It is omidirectional and provides the ability to change both the expected maximum range and the bearing angle sector to improve positioning accuracy. The UWGPS G2 system is equipped with an on-board computer that takes GNSS, IMU and acoustic measurements and converts them to the ROV’s relative position with respect to the ASV and to georeference coordinates. There is also the capability to provide the topside with external GNSS and IMU measurements, either via NMEA messages or as HTTP requests to the local HTTP servers that perform all calculations and communications. The ping rate is 2–4 Hz, which is more than sufficient for the ROV with a maximum forward speed of 3 kt.
It offers Ethernet and WiFi communication interfaces. Ethernet is more suitable for autonomous HEKTOR missions because it has greater bandwidth and less interference than WiFi, and does not interfere with the WiFi over which the vehicles communicate. Setting of all parameters of the system is facilitated by a web GUI that runs on the topside computer and is accessible through any web browser. This web GUI also allows the user to track the ROV with its estimated global coordinates on a georeferenced map, as shown in Figure 13b.
During initial testing at the Breaking the Surface marine robotics workshop in October 2021 in Biograd na Moru, Croatia, the transponders were attached to metal rods and mounted on thruster mounts at the front and on the rear wheel axles at the rear. They are mounted below the thrusters to avoid acoustic noise. They are also mounted at various distances (15, 25, 35 and 45 cm below the thrusters, i.e., at 50, 60, 70 and 80 cm depths) to increase positioning accuracy, as recommended by the manufacturer. The baseline in this configuration was 1.46 × 0.487 m.
Locator U1 (see Figure 14b) is a lightweight (75 g in water) battery-powered bottomside transponder. Its battery lasts up to 10 h and is easily recharged via a USB-C port (∼6) h. It is rated for up to 300 m. It has an integrated GNSS chip for time synchronization with the topside unit. The bottomside unit mounts to the Blueye ROV with a bracket sold by WaterLinked. The frequency channel is selected by a switch in the cap of the Locator U1, as shown in Figure 14b.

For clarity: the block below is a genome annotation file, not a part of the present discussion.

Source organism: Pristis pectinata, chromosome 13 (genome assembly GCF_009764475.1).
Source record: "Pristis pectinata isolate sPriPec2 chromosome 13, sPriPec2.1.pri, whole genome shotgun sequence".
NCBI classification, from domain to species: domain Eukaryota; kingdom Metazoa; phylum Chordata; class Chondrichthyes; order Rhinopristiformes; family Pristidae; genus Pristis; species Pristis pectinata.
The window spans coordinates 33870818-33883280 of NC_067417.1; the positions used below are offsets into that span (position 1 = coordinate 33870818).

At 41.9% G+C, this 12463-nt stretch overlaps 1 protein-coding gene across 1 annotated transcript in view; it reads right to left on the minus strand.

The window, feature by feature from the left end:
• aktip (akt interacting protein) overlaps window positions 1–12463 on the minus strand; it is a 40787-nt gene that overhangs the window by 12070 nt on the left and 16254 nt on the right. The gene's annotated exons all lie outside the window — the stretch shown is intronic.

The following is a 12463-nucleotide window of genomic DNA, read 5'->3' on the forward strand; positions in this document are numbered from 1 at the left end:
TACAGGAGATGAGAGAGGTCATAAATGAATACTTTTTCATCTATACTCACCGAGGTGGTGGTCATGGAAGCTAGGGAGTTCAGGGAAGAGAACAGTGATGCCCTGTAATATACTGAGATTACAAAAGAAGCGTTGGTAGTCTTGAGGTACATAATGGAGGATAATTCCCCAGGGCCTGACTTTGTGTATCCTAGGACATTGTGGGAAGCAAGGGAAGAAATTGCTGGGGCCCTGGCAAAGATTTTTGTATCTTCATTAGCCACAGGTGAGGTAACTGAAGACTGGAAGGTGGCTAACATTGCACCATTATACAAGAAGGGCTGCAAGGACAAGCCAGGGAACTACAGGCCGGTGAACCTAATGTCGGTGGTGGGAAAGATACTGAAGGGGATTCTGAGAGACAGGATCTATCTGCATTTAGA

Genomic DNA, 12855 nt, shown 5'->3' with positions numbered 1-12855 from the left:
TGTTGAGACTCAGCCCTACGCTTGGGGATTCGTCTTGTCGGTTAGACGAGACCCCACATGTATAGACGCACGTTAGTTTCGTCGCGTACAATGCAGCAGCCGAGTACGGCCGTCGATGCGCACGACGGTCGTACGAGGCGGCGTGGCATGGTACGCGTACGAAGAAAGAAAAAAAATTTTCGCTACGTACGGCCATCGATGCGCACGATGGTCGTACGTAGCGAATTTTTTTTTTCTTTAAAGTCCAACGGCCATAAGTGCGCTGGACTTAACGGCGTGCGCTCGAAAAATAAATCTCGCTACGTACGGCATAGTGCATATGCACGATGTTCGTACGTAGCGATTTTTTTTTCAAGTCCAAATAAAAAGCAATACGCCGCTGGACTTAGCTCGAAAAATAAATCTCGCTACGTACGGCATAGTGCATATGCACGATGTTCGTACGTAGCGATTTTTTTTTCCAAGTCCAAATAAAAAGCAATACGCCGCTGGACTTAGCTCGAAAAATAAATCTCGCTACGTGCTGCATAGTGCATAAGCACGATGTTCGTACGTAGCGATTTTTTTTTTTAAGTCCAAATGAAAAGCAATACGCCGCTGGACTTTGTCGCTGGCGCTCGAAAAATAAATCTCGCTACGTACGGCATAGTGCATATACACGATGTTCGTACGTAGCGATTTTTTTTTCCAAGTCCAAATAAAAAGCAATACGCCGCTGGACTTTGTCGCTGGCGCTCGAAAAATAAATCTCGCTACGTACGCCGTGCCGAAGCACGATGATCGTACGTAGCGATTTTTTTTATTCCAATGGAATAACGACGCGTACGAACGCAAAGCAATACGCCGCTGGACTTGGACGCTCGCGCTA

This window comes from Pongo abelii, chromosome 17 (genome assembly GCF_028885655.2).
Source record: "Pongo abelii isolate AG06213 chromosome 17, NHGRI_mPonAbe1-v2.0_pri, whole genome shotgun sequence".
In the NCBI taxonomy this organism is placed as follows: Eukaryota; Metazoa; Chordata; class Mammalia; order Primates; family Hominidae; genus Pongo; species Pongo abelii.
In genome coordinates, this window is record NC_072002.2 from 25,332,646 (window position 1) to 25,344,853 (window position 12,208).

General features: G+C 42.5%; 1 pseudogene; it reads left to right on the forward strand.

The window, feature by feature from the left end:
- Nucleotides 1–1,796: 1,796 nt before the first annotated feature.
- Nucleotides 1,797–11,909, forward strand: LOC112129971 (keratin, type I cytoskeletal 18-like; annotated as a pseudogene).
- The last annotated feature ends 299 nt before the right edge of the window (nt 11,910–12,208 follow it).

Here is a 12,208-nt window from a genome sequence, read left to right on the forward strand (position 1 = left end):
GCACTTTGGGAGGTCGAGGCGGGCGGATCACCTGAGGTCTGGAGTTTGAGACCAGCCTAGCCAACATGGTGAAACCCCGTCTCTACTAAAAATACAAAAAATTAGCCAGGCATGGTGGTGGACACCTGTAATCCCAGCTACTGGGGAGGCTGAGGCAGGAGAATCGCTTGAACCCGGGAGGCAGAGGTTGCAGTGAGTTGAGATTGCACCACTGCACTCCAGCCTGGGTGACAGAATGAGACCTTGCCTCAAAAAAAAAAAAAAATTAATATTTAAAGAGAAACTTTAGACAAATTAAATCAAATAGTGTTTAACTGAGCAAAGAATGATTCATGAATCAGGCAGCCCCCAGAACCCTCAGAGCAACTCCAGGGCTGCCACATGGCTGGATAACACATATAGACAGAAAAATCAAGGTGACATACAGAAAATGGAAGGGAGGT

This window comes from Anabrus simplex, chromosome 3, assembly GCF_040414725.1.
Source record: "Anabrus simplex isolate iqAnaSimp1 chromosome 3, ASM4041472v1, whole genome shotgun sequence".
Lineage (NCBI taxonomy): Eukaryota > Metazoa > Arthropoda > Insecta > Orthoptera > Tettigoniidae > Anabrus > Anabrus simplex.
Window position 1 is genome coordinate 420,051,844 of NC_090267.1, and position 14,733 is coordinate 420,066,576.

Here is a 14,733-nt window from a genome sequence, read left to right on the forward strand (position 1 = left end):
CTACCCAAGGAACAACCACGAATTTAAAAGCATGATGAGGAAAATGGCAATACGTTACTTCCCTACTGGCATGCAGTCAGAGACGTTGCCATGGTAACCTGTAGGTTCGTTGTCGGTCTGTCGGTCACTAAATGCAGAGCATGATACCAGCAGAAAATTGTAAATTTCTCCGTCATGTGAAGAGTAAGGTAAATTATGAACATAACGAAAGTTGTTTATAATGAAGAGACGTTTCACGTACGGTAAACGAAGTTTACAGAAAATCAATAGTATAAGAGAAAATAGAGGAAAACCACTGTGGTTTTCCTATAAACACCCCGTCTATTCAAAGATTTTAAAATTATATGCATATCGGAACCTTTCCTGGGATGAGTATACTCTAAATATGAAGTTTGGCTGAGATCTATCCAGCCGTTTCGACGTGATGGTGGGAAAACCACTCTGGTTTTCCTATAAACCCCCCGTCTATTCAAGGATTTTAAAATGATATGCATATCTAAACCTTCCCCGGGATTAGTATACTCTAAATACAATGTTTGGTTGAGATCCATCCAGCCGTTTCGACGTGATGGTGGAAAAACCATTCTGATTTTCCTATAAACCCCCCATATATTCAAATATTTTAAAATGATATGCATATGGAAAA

On the software side, it is easy to integrate the system software-wise thanks to the Python v3.9 API developed by the manufacturer. An ROS2 package was developed to integrate the acoustic localization measurements into the ROS framework. It sends HTTP requests to the topside HTTP server, parses the returned relative and global position and publishes them in ROS Topics. The code of the package is open-source and publicly available at [52].
Normally, after a successful IMU calibration (as shown in Figure 14c), the topside computer can accurately estimate the ROV’s relative position with respect to the topside based on trilateration and the topside’s known GNSS and heading. However, due to the erroneous IMU, the calibration was unsuccessful during the trials in Biograd na Moru, Croatia in October 2021. This meant that alternative corrections had to be made. The first solution was to set the GNSS and IMU sources as static, i.e., a fixed GNSS position near the test site with heading 0° to the north, as shown in Figure 13b. In this configuration, the ROV’s relative positions were not corrupted, but its transformed global position estimates were. This problem was solved in the post-processing phase by fusing the relative ROV positions with the ASV position in the local NED frame and its 3-degrees-of-freedom orientation. Post-processing results are shown in Figure 14d.

5.3. Tether Management System and ROV Docking Mechanism